Wednesday, June 7th, 2023

“Openly Bob” is breezy, but also wise

Openly BobOpenly Bob

by Bob Smith

Published by William Morrow

Published October 1, 1997
History (memoir)
272 pgs. • Find on

Reviewed by Stephen O. Murray

June 18, 2001

The clean-cut all-American boy Bob Smith was probably an altar boy (as well as being an alter-boy). The son of a heavy-drinking New York State trooper and a devoutly Catholic mother, he grew up in Buffalo.

Openly Bob begins and ends with visits to his hometown, accompanied by his life-partner, Tom. They also visit Tom’s parents in their Florida retirement home, survive a hurricane that strikes Provincetown, and two bouts of couples counseling. Being a professional comedian, Smith finds plenty that is funny about these events and nonevents. Some of the quips fall flat, and he sometimes drives metaphors into the ground, but his enjoyment at playing with language is infectious, and even the outright jokes are usually based on keen perception of the absurdities of his own life and the society around him.

Smith’s humor is genial, even when aimed at attitudes and behavior that deeply annoy him. Whereas David Sedaris sometimes strikes me as vicious (though I’m sure he’d label his extremes “Swiftian” and dismiss Smith as a gay Thurber), Smith’s bile drains somewhere other than in his writing, and there is none of the desperation of some of the characters Sedaris and Bernard Cooper sketch. There’s also none of the stereotypical Catholic guilt on display, and a squeaky-clean gay life devoid of the absurdities that occur in and around cruising for sex. And though prepared for their relationship to be dissed, Bob and Tom are accepted so warmly by both their families as a couple that they have to ponder where their expectations of rejection came from.

Yet he still has material? Yes. It is provided by those who hire him as a stand-up comic and those who don’t hire him as an actor, by his adventures in searching for bargains at swap meets and birdwatching in the Rambles of Central Park, by the decorators of Florida and Santa Fe, and (the most conventional source) various culture shocks of moving to Manhattan and then to Los Angeles.

My favorite chapter is the one that verges on talking about sex (something many other gay comics focus upon, but Smith all but ignores), “A Few Notes on Sex Education.” “To help teenagers make informed decisions,” he writes, “we need to provide them with good reasons not to have sex on a first date” and suggests two:

(1) If you need immediate gratification on a first date, order dessert. Always remember: It’s easier to not finish a piece of cake than it is not to finish a blow job.
(2) Before sleeping with someone, consider trying to find out if you’re sexually compatible by thinking about them while masturbating, If you can’t make a relationship work in a fantasy, then it will never work in reality.

Such sensible advice is certainly preferable to the “sex education” to which I was subjected, or the “Just say no” admonition of later generations. Smith compares “sex education” in American schools to music education in them: “Most students of the oboe become proficient enough to use the equipment, but they never develop the ability to give anyone else pleasure.” And he ventures the following unsolicited advice to those eager to eradicate adolescent sexual conduct and to maintain ignorance under the guise of preserving a spurious innocence and/or guarantees “wages of sin” such as unwanted pregnancies and STDs:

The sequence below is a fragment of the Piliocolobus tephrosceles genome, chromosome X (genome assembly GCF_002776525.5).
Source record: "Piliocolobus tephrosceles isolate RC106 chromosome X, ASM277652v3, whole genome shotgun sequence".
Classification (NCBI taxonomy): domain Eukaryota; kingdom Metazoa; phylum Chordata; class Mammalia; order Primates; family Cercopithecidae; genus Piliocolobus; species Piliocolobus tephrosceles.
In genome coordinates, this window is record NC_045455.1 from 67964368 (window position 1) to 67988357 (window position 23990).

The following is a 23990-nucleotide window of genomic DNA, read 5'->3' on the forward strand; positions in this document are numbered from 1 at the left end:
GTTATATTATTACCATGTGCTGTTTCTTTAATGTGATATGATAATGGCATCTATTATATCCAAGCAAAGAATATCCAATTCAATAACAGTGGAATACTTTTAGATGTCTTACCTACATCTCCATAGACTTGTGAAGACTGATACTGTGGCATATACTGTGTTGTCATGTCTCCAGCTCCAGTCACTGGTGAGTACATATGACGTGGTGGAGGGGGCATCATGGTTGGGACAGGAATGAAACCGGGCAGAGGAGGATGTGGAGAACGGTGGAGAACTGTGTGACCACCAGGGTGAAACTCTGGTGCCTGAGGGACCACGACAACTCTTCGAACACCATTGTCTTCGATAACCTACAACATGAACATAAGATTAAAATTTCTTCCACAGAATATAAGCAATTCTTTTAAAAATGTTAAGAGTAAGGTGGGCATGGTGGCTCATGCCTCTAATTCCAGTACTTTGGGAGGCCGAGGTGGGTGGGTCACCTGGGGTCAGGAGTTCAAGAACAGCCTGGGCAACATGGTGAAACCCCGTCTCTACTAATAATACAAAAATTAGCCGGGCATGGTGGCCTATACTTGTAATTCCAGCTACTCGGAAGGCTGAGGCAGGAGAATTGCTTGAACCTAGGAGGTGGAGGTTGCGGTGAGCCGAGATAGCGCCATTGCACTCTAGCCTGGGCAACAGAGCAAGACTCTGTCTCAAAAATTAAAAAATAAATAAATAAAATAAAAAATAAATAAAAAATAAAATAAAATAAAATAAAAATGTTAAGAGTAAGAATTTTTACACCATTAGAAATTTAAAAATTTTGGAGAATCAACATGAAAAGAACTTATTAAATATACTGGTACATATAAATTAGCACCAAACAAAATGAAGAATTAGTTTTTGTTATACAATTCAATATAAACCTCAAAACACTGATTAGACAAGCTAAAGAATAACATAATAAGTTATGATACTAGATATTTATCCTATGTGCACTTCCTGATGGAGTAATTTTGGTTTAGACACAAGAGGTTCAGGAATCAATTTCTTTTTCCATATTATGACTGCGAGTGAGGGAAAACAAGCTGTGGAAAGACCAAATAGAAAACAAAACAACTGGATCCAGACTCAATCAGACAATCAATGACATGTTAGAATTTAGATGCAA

If the goal of conservatives is to discourage young people from having sex, they should change their strategy and push to make comprehensive sexual education compulsory. Our educational system has proved that if a subject is taught in a boring enough manner, Americans will make every effort to avoid it for the rest of their lives. If homosexuality was taught in the same manner as trigonometry, even most gay people would have not use for it after graduation.

I think that this gives some of the flavor of Smith’s writing, joking around serious points.

It seems that he comes by his optimism naturally, since his mother tells his sister: “Just because you’re coming home for your father’s funeral, doesn’t mean that we can’t have fun.” As for weddings, he professes,

I’m in awe of anyone who gets married. Standing in front of your family and friends and vowing to love someone for a lifetime is a courageous act of daring in an age when most people are afraid to promise to pick up someone from the airport.

Then there are toupees, which he judges a bad bargain because they don’t fool anyone about baldness and reveal their wearers as idiots.

The book is not a string of one-liners (though I couldn’t resist reproducing a few of my favorites). It is a collection of keenly observed essays on a number of facets of American life (in a range of places I’ve already enumerated). They are connected primarily by how Bob Smith sees and describes the world, but most of the book coheres around one monogamous gay couple and their extended families (“The terms ‘immediate’ and ‘extended’ are apt because my immediate family can cause instant mood swings and my extended family is better kept at a distance”).

Although relentlessly breezy in style, the book is framed by a moving tribute to his parents.

published on epinions 18 June 2001
©2001, 2016, Stephen O. Murray

P.S. Fom a review of Treehab (University of Winsconsin Press, 2016) I learned that Smith was diagnosed with ALS (Lou Gehrig disease) in 2007 and can no longer speak.

About The Author

Stephen O. Murray grew up in rural southern Minnesota, earned a B.A. from James Madison College (within Michigan State University), an M.A. from the University of Arizona, a Ph.D. from the University of Toronto (both in sociology), and was a postdoctoral fellow at Berkeley (in anthropology). He is the author of American Gay, Homosexualities, etc. and lives in San Francisco.